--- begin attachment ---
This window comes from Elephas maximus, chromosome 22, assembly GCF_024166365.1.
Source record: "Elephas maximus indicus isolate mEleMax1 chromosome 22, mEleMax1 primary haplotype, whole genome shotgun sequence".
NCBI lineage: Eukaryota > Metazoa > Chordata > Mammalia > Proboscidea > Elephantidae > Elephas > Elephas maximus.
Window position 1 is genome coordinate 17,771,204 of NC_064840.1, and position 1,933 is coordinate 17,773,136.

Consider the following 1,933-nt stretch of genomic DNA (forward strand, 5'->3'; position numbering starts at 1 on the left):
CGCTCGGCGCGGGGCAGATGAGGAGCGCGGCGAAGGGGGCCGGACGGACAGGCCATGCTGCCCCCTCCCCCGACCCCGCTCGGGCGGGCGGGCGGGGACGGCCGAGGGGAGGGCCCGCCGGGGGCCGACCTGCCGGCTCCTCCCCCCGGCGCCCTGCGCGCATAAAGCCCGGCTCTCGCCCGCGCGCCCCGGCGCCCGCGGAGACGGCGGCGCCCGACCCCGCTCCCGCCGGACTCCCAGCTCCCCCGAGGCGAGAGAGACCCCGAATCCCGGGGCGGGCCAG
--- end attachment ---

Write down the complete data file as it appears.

This window comes from Elephas maximus, chromosome 22, assembly GCF_024166365.1.
Source record: "Elephas maximus indicus isolate mEleMax1 chromosome 22, mEleMax1 primary haplotype, whole genome shotgun sequence".
NCBI lineage: Eukaryota > Metazoa > Chordata > Mammalia > Proboscidea > Elephantidae > Elephas > Elephas maximus.
Window position 1 is genome coordinate 17,771,204 of NC_064840.1, and position 1,933 is coordinate 17,773,136.

Consider the following 1,933-nt stretch of genomic DNA (forward strand, 5'->3'; position numbering starts at 1 on the left):
CGCTCGGCGCGGGGCAGATGAGGAGCGCGGCGAAGGGGGCCGGACGGACAGGCCATGCTGCCCCCTCCCCCGACCCCGCTCGGGCGGGCGGGCGGGGACGGCCGAGGGGAGGGCCCGCCGGGGGCCGACCTGCCGGCTCCTCCCCCCGGCGCCCTGCGCGCATAAAGCCCGGCTCTCGCCCGCGCGCCCCGGCGCCCGCGGAGACGGCGGCGCCCGACCCCGCTCCCGCCGGACTCCCAGCTCCCCCGAGGCGAGAGAGACCCCGAATCCCGGGGCGGGCCAG